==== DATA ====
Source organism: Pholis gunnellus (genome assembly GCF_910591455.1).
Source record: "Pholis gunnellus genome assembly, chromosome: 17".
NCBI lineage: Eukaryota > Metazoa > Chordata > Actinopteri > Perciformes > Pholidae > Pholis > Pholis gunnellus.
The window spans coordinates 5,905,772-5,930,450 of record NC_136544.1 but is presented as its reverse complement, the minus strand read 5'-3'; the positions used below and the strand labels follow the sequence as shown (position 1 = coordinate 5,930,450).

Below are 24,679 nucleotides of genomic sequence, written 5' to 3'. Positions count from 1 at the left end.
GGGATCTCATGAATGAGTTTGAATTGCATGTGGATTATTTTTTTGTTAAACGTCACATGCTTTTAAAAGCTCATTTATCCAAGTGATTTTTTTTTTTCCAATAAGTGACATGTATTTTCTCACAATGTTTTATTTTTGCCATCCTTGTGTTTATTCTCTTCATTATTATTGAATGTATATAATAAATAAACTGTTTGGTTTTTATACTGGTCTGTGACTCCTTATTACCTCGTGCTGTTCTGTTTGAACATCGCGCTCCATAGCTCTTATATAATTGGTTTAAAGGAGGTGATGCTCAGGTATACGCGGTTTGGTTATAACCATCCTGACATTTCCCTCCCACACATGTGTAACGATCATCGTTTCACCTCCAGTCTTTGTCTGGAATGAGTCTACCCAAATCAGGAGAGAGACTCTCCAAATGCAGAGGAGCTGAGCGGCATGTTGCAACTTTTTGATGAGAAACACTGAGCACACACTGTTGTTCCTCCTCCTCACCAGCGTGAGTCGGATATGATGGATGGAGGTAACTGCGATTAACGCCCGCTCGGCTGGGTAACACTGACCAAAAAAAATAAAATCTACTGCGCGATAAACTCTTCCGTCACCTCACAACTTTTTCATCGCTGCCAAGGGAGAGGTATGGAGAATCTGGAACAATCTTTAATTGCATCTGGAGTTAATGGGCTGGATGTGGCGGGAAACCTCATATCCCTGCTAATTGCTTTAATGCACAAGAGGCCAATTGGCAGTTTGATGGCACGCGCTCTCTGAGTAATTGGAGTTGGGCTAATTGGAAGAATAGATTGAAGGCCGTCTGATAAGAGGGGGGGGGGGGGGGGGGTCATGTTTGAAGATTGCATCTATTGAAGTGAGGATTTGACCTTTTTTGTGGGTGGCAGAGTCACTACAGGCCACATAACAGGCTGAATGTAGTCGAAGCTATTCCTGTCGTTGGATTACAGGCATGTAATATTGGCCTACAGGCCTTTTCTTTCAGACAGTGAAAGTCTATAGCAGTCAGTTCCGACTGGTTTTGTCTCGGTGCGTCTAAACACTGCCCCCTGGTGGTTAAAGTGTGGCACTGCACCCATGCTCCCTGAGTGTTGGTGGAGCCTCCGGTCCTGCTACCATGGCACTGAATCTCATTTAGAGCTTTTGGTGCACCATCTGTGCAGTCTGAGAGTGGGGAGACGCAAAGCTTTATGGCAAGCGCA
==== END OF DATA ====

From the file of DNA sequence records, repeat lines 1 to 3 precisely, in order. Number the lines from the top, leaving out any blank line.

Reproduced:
Source organism: Pholis gunnellus (genome assembly GCF_910591455.1).
Source record: "Pholis gunnellus genome assembly, chromosome: 17".
NCBI lineage: Eukaryota > Metazoa > Chordata > Actinopteri > Perciformes > Pholidae > Pholis > Pholis gunnellus.